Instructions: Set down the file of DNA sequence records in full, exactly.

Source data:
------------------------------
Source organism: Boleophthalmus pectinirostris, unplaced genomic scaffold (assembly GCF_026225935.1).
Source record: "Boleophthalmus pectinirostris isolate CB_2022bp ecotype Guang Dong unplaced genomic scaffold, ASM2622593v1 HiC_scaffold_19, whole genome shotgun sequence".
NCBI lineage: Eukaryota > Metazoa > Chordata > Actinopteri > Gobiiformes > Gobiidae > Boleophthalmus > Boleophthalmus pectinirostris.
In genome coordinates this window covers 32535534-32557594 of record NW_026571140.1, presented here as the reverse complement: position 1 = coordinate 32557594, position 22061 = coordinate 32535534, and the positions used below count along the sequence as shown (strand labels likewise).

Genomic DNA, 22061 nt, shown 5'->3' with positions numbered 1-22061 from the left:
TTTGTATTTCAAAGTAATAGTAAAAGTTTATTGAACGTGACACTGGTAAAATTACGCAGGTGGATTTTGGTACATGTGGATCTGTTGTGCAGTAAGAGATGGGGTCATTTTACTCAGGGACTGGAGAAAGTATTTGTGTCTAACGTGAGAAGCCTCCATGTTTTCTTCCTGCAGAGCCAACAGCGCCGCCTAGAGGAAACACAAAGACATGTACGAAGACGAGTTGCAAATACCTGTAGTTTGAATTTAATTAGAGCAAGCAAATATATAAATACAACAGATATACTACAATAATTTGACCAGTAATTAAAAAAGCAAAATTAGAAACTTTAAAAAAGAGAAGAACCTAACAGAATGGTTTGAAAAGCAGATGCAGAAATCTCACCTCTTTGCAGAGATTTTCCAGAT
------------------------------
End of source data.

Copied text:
Source organism: Boleophthalmus pectinirostris, unplaced genomic scaffold (assembly GCF_026225935.1).
Source record: "Boleophthalmus pectinirostris isolate CB_2022bp ecotype Guang Dong unplaced genomic scaffold, ASM2622593v1 HiC_scaffold_19, whole genome shotgun sequence".
NCBI lineage: Eukaryota > Metazoa > Chordata > Actinopteri > Gobiiformes > Gobiidae > Boleophthalmus > Boleophthalmus pectinirostris.
In genome coordinates this window covers 32535534-32557594 of record NW_026571140.1, presented here as the reverse complement: position 1 = coordinate 32557594, position 22061 = coordinate 32535534, and the positions used below count along the sequence as shown (strand labels likewise).

Genomic DNA, 22061 nt, shown 5'->3' with positions numbered 1-22061 from the left:
TTTGTATTTCAAAGTAATAGTAAAAGTTTATTGAACGTGACACTGGTAAAATTACGCAGGTGGATTTTGGTACATGTGGATCTGTTGTGCAGTAAGAGATGGGGTCATTTTACTCAGGGACTGGAGAAAGTATTTGTGTCTAACGTGAGAAGCCTCCATGTTTTCTTCCTGCAGAGCCAACAGCGCCGCCTAGAGGAAACACAAAGACATGTACGAAGACGAGTTGCAAATACCTGTAGTTTGAATTTAATTAGAGCAAGCAAATATATAAATACAACAGATATACTACAATAATTTGACCAGTAATTAAAAAAGCAAAATTAGAAACTTTAAAAAAGAGAAGAACCTAACAGAATGGTTTGAAAAGCAGATGCAGAAATCTCACCTCTTTGCAGAGATTTTCCAGAT